A growing global economy is boosting demand for Caterpillar's heavy-duty equipment.
Caterpillar's sales grew last year for the first time since 2012. A construction slowdown in China and the collapse of oil prices several years ago had weighed on the company.
"After four challenging years, many key markets improved in 2017," CEO Jim Umpleby said in a statement Thursday.
Construction equipment sales in North America grew 46% last quarter thanks to selling and leasing more expensive machinery for home building, infrastructure and oil and gas industries.
Increased building and infrastructure spending in China also helped sales, the company said.
Oil's recent rebound helped Caterpillar's mining and oil and gas businesses. Oil prices have bounced back to $70 a barrel after record-low prices two years ago. Commodity prices and raw materials also have risen.
The company added 3,000 employees to its workforce to meet demand last year. 98,000 people worked for Caterpillar last year.
Overall, sales grew 18% from last year to $45.5 billion. Revenue rose in all three of the company's divisions: construction, mining resources and energy and transportation equipment.
Caterpillar took a $2.4 billion charge last quarter from the new tax law, which included a writedown of deferred tax benefits and a one-time repatration tax on profit stashed overseas.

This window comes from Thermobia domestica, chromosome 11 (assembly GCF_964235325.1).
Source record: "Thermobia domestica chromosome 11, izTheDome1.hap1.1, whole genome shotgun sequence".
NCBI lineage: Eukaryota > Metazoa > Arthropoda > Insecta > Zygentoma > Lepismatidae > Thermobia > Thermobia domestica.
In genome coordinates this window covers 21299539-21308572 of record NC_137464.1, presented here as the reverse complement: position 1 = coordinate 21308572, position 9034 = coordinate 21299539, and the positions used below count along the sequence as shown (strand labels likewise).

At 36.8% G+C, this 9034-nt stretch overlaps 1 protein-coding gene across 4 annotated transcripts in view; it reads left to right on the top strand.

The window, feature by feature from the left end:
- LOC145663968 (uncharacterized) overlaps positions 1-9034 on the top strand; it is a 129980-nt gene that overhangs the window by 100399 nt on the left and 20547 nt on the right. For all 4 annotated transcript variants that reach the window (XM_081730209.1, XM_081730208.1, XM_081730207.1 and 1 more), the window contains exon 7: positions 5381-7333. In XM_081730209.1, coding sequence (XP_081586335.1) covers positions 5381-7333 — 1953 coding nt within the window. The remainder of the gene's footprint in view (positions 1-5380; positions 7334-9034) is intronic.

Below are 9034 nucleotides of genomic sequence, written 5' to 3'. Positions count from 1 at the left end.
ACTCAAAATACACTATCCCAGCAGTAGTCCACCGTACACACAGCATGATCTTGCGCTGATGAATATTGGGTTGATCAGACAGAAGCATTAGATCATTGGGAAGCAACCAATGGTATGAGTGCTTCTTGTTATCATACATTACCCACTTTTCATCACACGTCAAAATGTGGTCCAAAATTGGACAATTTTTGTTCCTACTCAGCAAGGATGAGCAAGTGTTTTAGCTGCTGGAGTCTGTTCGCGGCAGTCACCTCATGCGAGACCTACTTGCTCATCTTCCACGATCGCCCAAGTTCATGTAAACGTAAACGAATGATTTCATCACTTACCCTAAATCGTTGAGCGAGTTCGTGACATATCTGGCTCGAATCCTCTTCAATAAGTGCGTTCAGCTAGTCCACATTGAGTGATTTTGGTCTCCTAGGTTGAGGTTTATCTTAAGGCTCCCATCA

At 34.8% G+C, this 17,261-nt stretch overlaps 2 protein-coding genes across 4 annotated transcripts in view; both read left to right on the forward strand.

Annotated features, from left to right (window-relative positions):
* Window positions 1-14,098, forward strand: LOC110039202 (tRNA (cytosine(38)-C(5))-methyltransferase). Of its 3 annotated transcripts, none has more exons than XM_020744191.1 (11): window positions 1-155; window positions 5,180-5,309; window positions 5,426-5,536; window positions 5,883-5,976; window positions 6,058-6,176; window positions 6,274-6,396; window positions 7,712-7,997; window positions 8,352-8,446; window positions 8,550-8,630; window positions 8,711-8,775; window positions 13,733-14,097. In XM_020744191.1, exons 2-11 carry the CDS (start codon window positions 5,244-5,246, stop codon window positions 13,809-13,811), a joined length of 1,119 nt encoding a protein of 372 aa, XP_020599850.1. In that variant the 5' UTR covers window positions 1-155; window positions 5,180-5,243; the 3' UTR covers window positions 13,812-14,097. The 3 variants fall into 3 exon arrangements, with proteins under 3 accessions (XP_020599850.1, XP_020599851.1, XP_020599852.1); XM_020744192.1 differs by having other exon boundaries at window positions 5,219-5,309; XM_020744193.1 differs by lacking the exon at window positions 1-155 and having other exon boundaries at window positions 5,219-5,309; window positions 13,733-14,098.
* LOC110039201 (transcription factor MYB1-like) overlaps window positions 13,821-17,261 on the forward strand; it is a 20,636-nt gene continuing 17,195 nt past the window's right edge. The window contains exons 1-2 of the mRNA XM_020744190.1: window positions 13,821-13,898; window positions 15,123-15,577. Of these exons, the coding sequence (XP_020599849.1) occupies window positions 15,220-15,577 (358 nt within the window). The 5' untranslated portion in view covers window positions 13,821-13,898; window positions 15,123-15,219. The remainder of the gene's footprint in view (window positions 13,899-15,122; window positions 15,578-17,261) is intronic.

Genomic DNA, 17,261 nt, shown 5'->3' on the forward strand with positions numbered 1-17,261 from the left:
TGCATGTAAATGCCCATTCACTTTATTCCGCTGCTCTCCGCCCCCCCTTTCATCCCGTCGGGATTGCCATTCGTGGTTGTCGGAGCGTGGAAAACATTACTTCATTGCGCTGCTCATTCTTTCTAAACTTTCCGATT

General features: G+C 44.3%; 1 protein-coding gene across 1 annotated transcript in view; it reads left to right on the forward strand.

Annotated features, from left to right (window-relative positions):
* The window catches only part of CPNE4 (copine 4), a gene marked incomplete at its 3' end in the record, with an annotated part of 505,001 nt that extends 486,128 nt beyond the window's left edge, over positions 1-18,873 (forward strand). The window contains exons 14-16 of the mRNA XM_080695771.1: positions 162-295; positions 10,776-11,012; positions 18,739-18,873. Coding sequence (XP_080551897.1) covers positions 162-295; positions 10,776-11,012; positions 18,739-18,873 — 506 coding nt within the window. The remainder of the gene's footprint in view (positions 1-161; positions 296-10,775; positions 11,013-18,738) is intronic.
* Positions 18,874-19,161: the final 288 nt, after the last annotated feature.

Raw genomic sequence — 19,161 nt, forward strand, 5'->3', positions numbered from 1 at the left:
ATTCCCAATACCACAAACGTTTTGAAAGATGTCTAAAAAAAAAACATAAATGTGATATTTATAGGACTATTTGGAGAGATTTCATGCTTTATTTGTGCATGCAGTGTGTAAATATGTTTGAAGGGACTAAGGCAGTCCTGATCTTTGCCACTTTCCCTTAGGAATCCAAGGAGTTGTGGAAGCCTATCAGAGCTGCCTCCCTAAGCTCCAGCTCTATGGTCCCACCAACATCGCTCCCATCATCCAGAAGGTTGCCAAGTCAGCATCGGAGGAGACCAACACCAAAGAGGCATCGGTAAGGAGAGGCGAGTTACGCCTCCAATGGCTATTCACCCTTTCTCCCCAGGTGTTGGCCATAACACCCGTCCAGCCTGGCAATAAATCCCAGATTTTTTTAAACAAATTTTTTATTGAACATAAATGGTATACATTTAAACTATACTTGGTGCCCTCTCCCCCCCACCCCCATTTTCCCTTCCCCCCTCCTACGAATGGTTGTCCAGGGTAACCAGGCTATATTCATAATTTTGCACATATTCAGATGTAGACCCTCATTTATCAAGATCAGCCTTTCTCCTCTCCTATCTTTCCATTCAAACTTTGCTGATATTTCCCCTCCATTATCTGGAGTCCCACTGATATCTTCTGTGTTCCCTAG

Next year, however, Caterpillar expects to pay a 24% rate. It paid a tax rate of 28% last quarter. Caterpillar has not said how it plans to spend the savings windfall.
Caterpillar is the world's largest machinery company and is a bellwether of the economy's strength.
Caterpillar hinted its construction unit could benefit even more if President Trump and Congress pursue an infrastructure bill. The president pledged a $1 trillion infrastructure bill during the 2016 campaign.
In 2015, Caterpillar slashed 10,000 jobs as growth in China slowed down and commodity prices fell.
The global picture looks much different today. Caterpillar expects its strong close to 2017 to continue this year as economic trends point upward. Its "preparing its factories and suppliers to be ready for continued growth," Caterpillar said.
Caterpillar shares fell 2% after initially rising by as much as 4%. Caterpillar boomed 70% last year, making it the second-best performer on the Dow.